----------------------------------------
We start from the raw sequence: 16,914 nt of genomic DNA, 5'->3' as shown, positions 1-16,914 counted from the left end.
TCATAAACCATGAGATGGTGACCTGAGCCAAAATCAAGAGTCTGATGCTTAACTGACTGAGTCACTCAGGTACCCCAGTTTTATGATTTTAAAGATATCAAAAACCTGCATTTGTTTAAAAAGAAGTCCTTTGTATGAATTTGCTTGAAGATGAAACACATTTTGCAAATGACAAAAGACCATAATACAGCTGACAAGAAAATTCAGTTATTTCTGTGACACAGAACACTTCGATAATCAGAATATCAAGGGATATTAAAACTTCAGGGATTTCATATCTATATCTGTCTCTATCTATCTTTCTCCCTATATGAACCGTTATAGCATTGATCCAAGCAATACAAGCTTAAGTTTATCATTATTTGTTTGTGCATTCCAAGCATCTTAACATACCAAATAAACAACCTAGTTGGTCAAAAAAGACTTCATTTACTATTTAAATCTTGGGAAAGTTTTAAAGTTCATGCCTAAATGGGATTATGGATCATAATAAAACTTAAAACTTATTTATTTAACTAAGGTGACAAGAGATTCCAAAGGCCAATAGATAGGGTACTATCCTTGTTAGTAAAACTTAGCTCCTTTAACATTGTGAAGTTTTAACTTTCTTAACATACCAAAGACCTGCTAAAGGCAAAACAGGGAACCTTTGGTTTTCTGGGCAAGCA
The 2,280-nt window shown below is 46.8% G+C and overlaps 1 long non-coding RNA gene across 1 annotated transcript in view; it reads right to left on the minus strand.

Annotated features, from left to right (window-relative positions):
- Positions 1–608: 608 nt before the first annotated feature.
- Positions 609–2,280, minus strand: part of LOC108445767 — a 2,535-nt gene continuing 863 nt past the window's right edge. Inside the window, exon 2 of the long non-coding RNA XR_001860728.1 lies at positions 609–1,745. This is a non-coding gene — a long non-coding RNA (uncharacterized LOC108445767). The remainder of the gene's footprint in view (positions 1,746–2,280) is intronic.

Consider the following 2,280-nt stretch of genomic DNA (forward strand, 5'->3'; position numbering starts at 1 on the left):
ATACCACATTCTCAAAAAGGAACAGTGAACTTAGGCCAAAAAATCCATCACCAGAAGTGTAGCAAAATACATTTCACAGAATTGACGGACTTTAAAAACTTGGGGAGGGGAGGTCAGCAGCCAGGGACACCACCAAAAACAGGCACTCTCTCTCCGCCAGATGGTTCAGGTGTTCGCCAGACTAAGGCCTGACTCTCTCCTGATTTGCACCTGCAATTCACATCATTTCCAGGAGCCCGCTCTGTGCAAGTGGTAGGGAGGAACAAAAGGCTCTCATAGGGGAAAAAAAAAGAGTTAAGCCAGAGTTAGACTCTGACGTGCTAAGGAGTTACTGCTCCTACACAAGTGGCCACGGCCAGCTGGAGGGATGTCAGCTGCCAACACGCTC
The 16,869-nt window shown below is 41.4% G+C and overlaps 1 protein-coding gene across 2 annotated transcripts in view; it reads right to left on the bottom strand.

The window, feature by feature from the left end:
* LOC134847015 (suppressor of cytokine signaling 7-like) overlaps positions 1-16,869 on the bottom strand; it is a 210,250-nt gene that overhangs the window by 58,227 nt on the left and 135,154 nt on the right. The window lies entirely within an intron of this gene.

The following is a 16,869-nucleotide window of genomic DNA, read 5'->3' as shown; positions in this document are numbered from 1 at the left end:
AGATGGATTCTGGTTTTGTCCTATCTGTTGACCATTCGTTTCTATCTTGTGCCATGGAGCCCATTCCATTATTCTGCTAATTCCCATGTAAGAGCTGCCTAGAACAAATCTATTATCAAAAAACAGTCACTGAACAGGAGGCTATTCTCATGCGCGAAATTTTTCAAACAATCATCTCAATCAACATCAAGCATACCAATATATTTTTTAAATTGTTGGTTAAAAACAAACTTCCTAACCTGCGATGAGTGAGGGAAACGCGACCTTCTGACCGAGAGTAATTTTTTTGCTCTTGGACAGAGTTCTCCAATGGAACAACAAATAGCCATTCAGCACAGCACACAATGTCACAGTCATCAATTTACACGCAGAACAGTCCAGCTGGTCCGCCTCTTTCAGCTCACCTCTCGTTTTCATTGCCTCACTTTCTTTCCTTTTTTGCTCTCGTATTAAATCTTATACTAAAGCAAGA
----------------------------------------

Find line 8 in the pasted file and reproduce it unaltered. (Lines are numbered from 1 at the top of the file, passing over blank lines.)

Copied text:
ATACCACATTCTCAAAAAGGAACAGTGAACTTAGGCCAAAAAATCCATCACCAGAAGTGTAGCAAAATACATTTCACAGAATTGACGGACTTTAAAAACTTGGGGAGGGGAGGTCAGCAGCCAGGGACACCACCAAAAACAGGCACTCTCTCTCCGCCAGATGGTTCAGGTGTTCGCCAGACTAAGGCCTGACTCTCTCCTGATTTGCACCTGCAATTCACATCATTTCCAGGAGCCCGCTCTGTGCAAGTGGTAGGGAGGAACAAAAGGCTCTCATAGGGGAAAAAAAAAGAGTTAAGCCAGAGTTAGACTCTGACGTGCTAAGGAGTTACTGCTCCTACACAAGTGGCCACGGCCAGCTGGAGGGATGTCAGCTGCCAACACGCTC